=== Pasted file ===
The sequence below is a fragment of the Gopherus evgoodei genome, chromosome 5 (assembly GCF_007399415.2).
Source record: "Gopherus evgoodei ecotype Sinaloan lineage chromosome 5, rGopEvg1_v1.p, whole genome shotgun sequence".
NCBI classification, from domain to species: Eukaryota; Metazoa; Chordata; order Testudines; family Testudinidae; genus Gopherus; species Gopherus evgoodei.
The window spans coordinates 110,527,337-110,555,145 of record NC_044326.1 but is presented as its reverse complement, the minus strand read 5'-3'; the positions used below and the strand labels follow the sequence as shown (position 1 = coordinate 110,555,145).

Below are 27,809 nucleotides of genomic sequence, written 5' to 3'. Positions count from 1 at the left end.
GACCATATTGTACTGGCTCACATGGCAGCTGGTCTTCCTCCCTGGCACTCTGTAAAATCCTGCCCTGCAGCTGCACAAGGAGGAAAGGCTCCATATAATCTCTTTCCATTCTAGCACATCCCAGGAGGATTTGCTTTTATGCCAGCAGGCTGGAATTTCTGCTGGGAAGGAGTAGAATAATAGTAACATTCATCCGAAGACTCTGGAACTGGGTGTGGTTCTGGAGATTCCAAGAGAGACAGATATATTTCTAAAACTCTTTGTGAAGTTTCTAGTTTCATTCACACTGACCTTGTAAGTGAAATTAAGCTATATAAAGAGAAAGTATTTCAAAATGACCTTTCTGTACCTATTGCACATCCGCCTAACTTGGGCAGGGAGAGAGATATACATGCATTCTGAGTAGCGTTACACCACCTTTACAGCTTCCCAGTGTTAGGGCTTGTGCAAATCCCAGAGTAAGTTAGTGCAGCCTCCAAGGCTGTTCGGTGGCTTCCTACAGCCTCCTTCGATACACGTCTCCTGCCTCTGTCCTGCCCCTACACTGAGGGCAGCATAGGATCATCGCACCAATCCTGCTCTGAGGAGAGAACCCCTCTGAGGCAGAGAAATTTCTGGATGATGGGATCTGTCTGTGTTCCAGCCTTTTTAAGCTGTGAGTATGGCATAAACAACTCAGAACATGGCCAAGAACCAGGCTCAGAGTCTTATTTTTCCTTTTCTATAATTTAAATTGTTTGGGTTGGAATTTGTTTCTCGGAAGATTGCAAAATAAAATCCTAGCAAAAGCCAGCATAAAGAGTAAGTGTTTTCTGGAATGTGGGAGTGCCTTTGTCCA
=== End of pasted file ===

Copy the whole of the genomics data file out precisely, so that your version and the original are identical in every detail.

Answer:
The sequence below is a fragment of the Gopherus evgoodei genome, chromosome 5 (assembly GCF_007399415.2).
Source record: "Gopherus evgoodei ecotype Sinaloan lineage chromosome 5, rGopEvg1_v1.p, whole genome shotgun sequence".
NCBI classification, from domain to species: Eukaryota; Metazoa; Chordata; order Testudines; family Testudinidae; genus Gopherus; species Gopherus evgoodei.
The window spans coordinates 110,527,337-110,555,145 of record NC_044326.1 but is presented as its reverse complement, the minus strand read 5'-3'; the positions used below and the strand labels follow the sequence as shown (position 1 = coordinate 110,555,145).

Below are 27,809 nucleotides of genomic sequence, written 5' to 3'. Positions count from 1 at the left end.
GACCATATTGTACTGGCTCACATGGCAGCTGGTCTTCCTCCCTGGCACTCTGTAAAATCCTGCCCTGCAGCTGCACAAGGAGGAAAGGCTCCATATAATCTCTTTCCATTCTAGCACATCCCAGGAGGATTTGCTTTTATGCCAGCAGGCTGGAATTTCTGCTGGGAAGGAGTAGAATAATAGTAACATTCATCCGAAGACTCTGGAACTGGGTGTGGTTCTGGAGATTCCAAGAGAGACAGATATATTTCTAAAACTCTTTGTGAAGTTTCTAGTTTCATTCACACTGACCTTGTAAGTGAAATTAAGCTATATAAAGAGAAAGTATTTCAAAATGACCTTTCTGTACCTATTGCACATCCGCCTAACTTGGGCAGGGAGAGAGATATACATGCATTCTGAGTAGCGTTACACCACCTTTACAGCTTCCCAGTGTTAGGGCTTGTGCAAATCCCAGAGTAAGTTAGTGCAGCCTCCAAGGCTGTTCGGTGGCTTCCTACAGCCTCCTTCGATACACGTCTCCTGCCTCTGTCCTGCCCCTACACTGAGGGCAGCATAGGATCATCGCACCAATCCTGCTCTGAGGAGAGAACCCCTCTGAGGCAGAGAAATTTCTGGATGATGGGATCTGTCTGTGTTCCAGCCTTTTTAAGCTGTGAGTATGGCATAAACAACTCAGAACATGGCCAAGAACCAGGCTCAGAGTCTTATTTTTCCTTTTCTATAATTTAAATTGTTTGGGTTGGAATTTGTTTCTCGGAAGATTGCAAAATAAAATCCTAGCAAAAGCCAGCATAAAGAGTAAGTGTTTTCTGGAATGTGGGAGTGCCTTTGTCCA